OXFORD — Quick, name the two top-ranked Late Model drivers at Oxford Plains Speedway heading into Sunday’s TD Bank 250.
Tick, tock, tick, tock …
Nine-time champion Jeff Taylor and defending division king Tim Brackett sound like a great guess. Or at least a logical shot in the dark. Of course, it would be wrong.
Cue the game show thinking music …
Shawn Martin and Ricky Rolfe? Makes sense. Both have been feature winners. But Martin missed a race due to a family commitment and Rolfe is riveted on the American-Canadian Tour.
If you had Winthrop’s Jeff White and Otisfield’s Don Wentworth in the pool, you’re a winner.
And an unlikely one, at least on the surface.
White and Wentworth have raced at OPS since the 1980s. When they’re geared up for a full season, one or two visits to victory lane are a safe bet.
But in this game of consistency, closer to retirement than to that long-ago rookie season, both men are clicking off a career year and injecting their names into a coveted place in that annual conversation about 250 favorites.
“I don’t feel any different this year. It’s still anybody’s game,” White said. “There are so many good cars and good competitors.”
Each driver perfectly timed his first win of a weather-ravaged season.
White, 46, ran away from the field at the ACT Big Jab 150 on June 5, dominating the second half of the event with touring titans Brian Hoar, Brent Dragon and Joey Polewarczyk in tow.
“It’s good to have that win, but I don’t think it gives me any advantage,” White said. “That night was like driving a Cadillac down the highway. It’s been a long time since I had a car like that.”
Surviving the roughest 40-lap race of the season Saturday night made Wentworth, 48, the final weekly winner prior to the main event of summer.
“If momentum means anything, we’ve certainly got to have some confidence,” Wentworth said. “We’ve finished second and first the last two races. We know the car is capable.”
That prime real estate in the points parade has its privileges.
As the leader, White is guaranteed a provisional starting position in the 250 regardless of his fate in three rounds of heat race qualifying, feared by drivers and adored by fans.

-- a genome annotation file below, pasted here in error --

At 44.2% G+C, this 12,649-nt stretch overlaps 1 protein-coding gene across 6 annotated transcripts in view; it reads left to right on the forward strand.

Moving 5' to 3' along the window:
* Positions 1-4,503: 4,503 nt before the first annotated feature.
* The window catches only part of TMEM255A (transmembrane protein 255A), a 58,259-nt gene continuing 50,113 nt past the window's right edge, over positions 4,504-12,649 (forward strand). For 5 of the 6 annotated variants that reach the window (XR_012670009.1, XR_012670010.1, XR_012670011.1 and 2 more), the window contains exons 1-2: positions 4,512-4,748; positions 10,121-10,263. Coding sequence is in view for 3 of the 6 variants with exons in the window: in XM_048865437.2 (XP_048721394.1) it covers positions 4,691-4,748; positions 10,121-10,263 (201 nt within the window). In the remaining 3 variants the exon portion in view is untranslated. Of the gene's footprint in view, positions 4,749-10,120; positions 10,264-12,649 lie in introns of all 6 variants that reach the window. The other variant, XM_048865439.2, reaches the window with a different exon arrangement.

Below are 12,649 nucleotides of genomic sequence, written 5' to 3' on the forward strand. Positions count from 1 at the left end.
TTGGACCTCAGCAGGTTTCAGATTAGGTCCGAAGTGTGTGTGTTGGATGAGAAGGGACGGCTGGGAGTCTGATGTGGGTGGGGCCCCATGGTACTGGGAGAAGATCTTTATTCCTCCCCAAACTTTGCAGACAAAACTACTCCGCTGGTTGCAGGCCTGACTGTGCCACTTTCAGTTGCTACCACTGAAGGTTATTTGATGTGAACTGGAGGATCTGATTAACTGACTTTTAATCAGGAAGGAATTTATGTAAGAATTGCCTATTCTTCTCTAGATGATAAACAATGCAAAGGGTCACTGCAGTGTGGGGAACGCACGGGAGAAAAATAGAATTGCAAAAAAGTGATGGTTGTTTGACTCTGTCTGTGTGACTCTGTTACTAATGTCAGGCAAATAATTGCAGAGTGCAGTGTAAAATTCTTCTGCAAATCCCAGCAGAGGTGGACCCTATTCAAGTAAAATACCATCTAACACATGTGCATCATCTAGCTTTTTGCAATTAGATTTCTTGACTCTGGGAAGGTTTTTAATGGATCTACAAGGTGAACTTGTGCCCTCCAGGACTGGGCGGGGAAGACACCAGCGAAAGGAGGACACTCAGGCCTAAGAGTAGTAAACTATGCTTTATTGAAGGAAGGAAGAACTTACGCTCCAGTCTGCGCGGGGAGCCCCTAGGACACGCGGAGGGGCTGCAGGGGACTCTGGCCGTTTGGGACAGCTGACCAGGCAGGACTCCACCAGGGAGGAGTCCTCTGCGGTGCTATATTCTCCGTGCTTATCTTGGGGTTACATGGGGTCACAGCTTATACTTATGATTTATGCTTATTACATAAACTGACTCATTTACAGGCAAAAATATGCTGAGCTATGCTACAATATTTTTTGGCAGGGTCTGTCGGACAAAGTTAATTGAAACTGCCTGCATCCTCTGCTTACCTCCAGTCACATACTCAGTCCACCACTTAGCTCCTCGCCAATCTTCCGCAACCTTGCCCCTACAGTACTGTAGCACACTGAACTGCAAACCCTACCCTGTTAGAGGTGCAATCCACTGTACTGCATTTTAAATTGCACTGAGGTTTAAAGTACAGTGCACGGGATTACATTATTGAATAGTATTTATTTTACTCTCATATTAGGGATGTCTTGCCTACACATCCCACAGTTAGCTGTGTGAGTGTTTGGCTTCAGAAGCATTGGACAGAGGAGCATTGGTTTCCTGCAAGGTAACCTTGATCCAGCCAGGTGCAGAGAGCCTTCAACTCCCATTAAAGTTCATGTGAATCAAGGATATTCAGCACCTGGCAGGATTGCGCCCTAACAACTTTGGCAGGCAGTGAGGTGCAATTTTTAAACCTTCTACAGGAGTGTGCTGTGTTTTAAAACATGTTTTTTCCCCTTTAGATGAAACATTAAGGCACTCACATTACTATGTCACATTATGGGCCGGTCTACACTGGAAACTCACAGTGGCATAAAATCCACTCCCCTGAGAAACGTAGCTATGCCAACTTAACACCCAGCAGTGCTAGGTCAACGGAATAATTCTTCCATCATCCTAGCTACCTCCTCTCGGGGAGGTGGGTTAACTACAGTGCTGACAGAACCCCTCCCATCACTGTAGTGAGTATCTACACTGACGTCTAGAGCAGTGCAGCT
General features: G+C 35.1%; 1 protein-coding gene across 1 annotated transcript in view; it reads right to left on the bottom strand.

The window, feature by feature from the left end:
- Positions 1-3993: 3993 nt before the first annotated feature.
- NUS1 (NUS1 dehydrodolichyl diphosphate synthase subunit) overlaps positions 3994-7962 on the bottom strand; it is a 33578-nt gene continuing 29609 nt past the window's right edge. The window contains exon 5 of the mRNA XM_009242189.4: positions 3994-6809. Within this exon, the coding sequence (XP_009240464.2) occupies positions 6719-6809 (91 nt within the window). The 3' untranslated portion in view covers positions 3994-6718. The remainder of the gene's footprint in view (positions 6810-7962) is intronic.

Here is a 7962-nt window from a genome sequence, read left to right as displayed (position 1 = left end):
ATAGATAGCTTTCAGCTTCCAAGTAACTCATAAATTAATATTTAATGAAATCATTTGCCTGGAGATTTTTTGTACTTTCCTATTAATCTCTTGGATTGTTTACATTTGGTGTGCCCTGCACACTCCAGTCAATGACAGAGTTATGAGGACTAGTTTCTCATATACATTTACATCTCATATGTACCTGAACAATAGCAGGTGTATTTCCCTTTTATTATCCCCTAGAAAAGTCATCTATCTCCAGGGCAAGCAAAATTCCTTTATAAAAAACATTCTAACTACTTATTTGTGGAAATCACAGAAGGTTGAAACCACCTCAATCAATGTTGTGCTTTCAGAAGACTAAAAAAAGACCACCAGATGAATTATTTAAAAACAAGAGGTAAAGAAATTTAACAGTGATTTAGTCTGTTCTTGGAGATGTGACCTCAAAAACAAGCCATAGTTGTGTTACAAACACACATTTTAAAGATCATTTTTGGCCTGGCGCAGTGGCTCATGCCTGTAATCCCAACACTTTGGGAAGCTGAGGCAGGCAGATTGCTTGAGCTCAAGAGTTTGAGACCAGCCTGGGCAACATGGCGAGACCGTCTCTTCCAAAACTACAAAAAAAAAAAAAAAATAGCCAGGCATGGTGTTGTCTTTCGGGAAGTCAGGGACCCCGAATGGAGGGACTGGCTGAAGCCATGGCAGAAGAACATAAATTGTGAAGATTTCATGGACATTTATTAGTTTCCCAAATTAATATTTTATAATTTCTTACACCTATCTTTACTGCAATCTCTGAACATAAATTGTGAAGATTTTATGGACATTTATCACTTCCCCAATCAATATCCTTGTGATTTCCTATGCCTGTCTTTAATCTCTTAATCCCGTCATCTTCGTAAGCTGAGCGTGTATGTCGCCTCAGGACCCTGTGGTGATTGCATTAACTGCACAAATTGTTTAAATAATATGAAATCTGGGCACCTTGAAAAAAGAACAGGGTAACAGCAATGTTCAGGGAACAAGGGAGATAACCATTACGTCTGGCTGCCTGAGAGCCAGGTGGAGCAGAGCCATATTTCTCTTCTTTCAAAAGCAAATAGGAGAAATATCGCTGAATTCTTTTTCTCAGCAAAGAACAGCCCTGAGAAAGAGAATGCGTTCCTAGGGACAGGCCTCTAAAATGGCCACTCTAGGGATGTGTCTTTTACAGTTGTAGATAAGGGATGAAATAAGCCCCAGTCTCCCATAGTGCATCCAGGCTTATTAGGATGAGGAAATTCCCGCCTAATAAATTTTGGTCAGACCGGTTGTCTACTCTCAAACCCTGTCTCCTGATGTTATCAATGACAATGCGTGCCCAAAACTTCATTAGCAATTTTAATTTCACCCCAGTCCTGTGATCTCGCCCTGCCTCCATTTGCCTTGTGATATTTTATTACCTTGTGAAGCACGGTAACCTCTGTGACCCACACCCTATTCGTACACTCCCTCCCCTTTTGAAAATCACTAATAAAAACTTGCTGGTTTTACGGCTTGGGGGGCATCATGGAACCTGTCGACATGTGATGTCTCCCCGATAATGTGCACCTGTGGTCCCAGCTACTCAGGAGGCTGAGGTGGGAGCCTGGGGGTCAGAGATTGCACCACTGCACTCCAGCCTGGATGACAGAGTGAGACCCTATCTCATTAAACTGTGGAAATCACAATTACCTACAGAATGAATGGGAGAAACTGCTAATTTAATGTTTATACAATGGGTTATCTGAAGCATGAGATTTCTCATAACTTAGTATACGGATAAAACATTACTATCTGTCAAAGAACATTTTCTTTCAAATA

“Me and Kyle Busch,” White said with a wry smile, referring to the NASCAR star who also is presumably locked into the race. “I haven’t looked at the points, but that’s what they tell me.”
White secured that status with a third-place finish Saturday.
He was helped by a series of mid-race crashes that took out Taylor, Rolfe, Carey Martin and T.J. Brackett, among others.
“It’s been pretty rough. We’ve been lucky,” White said. “Two weeks ago we got caught up and spun out and we got back to 10th. This week we were third and the car was pretty good. We started in the back and missed the wrecks.”
White probably would have to be involved in his own wreck or experience some unforeseen mechanical disaster to strike out at qualifying in the conventional way. He’s a multi-time 250 heat winner, including July 2010.
Assuming that White walks through the front door, the free pass then would fall into the hands of Wentworth, in the event of an emergency.
“We’ll be rooting for Jeff to make it no matter what, but even if I were the point leader, I wouldn’t be sitting on a provisional,” Wentworth said. “Too many things happen when you start in the back. We all know the score. You have double-file restarts and all that traffic.”
White’s win in the June ACT race demonstrated the value of qualifying through the first round. He started on the pole and never left the leader board.
Both drivers have turned as many hundreds of laps around the 3/8-mile Oxford circle in their dreams as in real life. White and Wentworth both debuted at the track in the old Super Street division (later Limited Sportsman).
Wentworth stepped up to Late Model in 1998. White accelerated to the Pro Stock ranks shortly after, cycling back to the Sportsman cars when they became Oxford’s top weekly division in 2007.
“There were times when I tried to give it up,” Wentworth said. “Then I’d go out on my deck on a Saturday night and I lived close enough to hear the roar of the engines. It kept calling me back.”
There are subtle differences between the two surprise leaders. White’s chassis is built by Taylor at Distance Racing. Wentworth is a longtime customer of Race Basics, owned by Mitch and Judy Green.
In the age-old battle between local weekend warriors and touring standouts, White and Wentworth each believe their experience and their mode of transportation is sufficient to tilt the scale.
“The tour guys have a lot more experience running on newer tires, and they also have more experience fine-tuning their car,” White said. “I get mine to where I like it and I leave it alone.”
No OPS racer has won the 250 under the current Late Model format. Jeremie Whorff (2006) is the only weekly competitor to carry the checkered flag in the past nine years.
That doesn’t stop Wentworth from dreaming. He finished eighth a year ago.
“It’s so steeped in tradition. I hadn’t really taken the time to stop and think about (making the race) as the highlight of my career,” Wentworth said. “It was always the pinnacle of what I hoped to accomplish in stock car racing.”
If either White or Wentworth climbs that mountain Sunday night, the name will never escape anybody, again.